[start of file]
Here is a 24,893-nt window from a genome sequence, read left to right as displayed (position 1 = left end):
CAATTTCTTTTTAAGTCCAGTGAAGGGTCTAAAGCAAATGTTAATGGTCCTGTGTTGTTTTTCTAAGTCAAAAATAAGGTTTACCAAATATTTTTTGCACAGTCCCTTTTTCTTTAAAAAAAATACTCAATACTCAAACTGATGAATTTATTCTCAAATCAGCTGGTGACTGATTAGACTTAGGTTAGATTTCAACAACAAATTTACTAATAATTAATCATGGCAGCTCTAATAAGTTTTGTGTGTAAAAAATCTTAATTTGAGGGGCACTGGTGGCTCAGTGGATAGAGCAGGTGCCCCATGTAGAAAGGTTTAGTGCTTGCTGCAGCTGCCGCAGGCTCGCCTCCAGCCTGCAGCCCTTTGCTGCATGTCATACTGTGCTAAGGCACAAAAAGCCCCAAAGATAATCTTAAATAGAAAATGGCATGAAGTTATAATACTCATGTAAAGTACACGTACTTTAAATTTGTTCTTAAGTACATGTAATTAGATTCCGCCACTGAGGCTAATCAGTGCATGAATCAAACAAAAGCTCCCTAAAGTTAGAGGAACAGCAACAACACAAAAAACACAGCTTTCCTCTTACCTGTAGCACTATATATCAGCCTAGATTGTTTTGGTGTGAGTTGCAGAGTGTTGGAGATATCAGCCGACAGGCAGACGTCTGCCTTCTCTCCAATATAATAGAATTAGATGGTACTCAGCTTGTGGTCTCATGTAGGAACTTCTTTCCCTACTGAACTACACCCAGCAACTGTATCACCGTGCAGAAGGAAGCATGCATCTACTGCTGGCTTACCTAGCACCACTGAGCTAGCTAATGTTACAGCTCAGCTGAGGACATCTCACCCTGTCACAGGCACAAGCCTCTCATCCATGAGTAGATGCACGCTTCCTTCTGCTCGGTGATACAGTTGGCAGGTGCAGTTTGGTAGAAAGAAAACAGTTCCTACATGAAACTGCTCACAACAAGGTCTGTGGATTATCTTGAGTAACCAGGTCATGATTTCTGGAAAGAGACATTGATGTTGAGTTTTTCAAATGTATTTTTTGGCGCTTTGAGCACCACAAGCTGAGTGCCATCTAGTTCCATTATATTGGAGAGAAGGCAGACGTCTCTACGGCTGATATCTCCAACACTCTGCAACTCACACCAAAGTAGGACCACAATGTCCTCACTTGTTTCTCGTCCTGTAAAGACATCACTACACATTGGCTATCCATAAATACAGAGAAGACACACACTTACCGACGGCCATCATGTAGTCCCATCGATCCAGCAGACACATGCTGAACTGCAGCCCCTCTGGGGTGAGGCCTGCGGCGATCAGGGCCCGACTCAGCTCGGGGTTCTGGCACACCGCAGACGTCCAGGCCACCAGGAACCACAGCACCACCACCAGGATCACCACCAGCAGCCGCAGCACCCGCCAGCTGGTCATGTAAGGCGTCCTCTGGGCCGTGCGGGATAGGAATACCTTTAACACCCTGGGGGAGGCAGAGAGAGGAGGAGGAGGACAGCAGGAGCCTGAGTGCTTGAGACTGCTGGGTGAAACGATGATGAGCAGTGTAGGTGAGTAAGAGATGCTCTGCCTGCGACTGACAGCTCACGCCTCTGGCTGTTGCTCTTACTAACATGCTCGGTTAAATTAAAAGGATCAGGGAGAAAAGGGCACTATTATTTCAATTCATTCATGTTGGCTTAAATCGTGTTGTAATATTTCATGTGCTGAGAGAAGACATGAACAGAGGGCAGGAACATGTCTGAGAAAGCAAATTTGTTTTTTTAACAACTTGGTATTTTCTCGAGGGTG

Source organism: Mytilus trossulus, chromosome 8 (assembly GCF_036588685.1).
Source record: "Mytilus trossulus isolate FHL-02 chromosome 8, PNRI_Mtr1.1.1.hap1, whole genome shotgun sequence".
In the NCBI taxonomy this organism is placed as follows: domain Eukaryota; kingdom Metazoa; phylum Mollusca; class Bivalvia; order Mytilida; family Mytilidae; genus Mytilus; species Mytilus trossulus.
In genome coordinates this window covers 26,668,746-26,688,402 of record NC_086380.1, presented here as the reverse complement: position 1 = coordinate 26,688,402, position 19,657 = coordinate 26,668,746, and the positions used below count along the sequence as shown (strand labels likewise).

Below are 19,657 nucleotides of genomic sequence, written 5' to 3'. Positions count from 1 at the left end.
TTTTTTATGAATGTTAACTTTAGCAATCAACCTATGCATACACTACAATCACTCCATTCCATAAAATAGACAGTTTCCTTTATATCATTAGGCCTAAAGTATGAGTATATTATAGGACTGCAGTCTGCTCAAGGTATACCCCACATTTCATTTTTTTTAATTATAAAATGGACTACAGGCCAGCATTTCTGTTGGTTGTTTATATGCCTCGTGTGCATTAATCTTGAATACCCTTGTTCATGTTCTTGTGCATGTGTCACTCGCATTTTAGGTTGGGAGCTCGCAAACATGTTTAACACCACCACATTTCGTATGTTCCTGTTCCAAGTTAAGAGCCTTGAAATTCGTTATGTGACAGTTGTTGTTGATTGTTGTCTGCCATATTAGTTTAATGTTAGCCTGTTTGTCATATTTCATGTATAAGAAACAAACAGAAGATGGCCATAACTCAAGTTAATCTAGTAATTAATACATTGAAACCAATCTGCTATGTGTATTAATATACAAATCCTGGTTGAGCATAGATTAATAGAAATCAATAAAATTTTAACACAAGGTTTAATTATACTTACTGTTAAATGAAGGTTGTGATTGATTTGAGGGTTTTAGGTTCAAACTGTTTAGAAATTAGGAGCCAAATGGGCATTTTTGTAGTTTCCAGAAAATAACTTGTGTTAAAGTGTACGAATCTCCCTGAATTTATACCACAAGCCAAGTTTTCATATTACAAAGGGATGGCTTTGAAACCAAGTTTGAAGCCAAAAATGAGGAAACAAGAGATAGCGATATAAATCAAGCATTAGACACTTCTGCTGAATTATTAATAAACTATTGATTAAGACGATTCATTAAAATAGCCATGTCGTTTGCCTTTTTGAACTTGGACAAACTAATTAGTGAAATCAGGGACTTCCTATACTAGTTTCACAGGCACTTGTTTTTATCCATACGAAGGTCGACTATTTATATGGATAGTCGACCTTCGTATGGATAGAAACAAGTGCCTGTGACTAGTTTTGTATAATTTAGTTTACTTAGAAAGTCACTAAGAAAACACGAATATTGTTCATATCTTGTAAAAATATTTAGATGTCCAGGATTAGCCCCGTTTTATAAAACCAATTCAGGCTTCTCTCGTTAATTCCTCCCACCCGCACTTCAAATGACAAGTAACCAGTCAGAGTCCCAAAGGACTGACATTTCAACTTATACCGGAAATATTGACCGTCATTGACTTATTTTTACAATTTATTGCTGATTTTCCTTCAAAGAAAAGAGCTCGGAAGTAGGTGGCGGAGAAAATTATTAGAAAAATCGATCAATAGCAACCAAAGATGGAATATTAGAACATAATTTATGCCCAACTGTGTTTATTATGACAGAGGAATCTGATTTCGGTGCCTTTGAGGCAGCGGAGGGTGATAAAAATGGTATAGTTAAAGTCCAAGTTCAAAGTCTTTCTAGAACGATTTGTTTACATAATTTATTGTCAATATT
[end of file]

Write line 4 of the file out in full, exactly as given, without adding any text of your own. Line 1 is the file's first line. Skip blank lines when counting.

Source record: "Mytilus trossulus isolate FHL-02 chromosome 8, PNRI_Mtr1.1.1.hap1, whole genome shotgun sequence".